The two inferior, thick-walled ventricles are the discharging chambers, or actual pumps of the heart wherein when they contract, blood is propelled out of the heart and into the circulation. The septum that divides the heart longitudinally is referred to as either the interventricular septum or the interatrial septum, depending on which chamber it separates.
Associated Great Vessels The great blood vessels provide a pathway for the entire cardiac circulation to proceed. Superior and inferior vena cava. The heart receives relatively oxygen-poor blood from the veins of the body through the large superior and inferior vena cava and pumps it through the pulmonary trunk.
The pulmonary trunk splits into the right and left pulmonary arteries, which carry blood to the lungs, where oxygen is picked up and carbon dioxide is unloaded.
Oxygen-rich blood drains from the lungs and is returned to the left side of the heart through the four pulmonary veins. Blood returned to the left side of the heart is pumped out of the heart into the aorta from which the systemic arteries branch to supply essentially all body tissues.
Heart Valves The heart is equipped with four valves, which allow blood to flow in only one direction through the heart chambers. Atrioventricular or AV valves are located between the atrial and ventricular chambers on each side, and they prevent backflow into the atria when the ventricles contract.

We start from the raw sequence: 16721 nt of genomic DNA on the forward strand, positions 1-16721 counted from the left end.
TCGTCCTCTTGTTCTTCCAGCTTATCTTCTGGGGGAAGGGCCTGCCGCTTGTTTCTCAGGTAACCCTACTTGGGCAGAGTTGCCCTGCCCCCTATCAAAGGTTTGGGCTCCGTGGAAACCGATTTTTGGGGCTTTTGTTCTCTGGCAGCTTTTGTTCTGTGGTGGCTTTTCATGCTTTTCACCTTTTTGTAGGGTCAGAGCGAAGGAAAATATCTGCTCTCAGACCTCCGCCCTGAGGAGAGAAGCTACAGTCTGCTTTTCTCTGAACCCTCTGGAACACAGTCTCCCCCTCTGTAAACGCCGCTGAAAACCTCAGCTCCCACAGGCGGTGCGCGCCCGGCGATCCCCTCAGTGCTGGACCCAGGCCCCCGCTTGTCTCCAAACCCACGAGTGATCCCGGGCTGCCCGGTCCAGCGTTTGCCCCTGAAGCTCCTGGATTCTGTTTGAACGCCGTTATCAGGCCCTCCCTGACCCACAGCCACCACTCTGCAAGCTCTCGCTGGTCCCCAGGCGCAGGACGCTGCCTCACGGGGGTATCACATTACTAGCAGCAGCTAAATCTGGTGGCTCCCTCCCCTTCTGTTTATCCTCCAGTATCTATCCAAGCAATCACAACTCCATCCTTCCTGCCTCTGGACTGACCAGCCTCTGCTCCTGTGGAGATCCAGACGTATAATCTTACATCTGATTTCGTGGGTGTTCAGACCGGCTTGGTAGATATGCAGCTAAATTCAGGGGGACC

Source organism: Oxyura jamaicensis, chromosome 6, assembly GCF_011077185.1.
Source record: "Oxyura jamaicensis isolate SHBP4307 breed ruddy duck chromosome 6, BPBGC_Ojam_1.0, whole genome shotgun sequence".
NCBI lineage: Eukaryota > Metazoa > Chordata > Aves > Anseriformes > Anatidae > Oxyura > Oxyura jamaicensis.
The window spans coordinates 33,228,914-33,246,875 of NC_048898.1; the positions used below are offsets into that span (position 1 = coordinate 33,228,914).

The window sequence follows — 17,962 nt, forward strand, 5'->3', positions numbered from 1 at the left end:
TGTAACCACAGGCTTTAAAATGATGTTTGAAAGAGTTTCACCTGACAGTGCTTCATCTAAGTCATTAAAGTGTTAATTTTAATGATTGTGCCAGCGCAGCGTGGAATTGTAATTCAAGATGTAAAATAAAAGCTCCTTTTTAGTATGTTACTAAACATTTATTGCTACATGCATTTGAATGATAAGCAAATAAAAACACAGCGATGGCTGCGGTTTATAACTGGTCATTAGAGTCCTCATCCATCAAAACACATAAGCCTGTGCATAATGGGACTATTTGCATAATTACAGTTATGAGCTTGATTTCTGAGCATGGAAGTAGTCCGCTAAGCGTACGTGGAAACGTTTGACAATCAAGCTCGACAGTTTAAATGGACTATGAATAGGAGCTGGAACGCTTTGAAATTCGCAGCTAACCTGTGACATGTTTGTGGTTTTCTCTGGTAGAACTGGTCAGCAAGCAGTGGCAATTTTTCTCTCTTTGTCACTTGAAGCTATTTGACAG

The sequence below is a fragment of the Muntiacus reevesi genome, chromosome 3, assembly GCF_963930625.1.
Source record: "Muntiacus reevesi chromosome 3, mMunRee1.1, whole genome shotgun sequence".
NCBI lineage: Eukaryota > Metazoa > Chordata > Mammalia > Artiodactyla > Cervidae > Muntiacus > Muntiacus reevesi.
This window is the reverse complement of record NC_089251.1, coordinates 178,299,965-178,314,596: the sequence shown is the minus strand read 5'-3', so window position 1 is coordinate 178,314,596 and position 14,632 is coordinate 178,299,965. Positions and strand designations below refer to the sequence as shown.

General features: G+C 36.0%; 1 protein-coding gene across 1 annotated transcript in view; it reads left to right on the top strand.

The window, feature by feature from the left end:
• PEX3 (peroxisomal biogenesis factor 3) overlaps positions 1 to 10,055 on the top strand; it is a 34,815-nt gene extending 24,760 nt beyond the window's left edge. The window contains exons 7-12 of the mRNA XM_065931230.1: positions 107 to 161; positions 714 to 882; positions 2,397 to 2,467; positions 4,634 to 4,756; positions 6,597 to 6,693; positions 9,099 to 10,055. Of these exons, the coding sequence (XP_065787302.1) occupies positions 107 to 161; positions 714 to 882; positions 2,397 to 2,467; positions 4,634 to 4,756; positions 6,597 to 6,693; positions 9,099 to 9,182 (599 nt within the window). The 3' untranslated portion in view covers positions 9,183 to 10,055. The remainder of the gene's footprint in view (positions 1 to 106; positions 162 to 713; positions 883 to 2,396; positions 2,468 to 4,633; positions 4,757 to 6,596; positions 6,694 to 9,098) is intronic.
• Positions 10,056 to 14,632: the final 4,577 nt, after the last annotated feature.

The left AV valve- the bicuspid or mitral valve, consists of two flaps, or cusps, of endocardium.
The right AV valve, the tricuspid valve, has three flaps. The second set of valves, the semilunar valves, guards the bases of the two large arteries leaving the ventricular chambers, thus they are known as the pulmonary and aortic semilunar valves.
Cardiac Circulation Vessels Although the heart chambers are bathed with blood almost continuously, the blood contained in the heart does not nourish the myocardium. The coronary arteries branch from the base of the aorta and encircle the heart in the coronary sulcus atrioventricular groove at the junction of the atria and ventricles, and these arteries are compressed when the ventricles are contracting and fill when the heart is relaxed.
The myocardium is drained by several cardiac veins, which empty into an enlarged vessel on the posterior of the heart called the coronary sinus.
Blood Vessels Blood circulates inside the blood vessels, which form a closed transport system, the so-called vascular system. As the heart beats, blood is propelled into large arteries leaving the heart.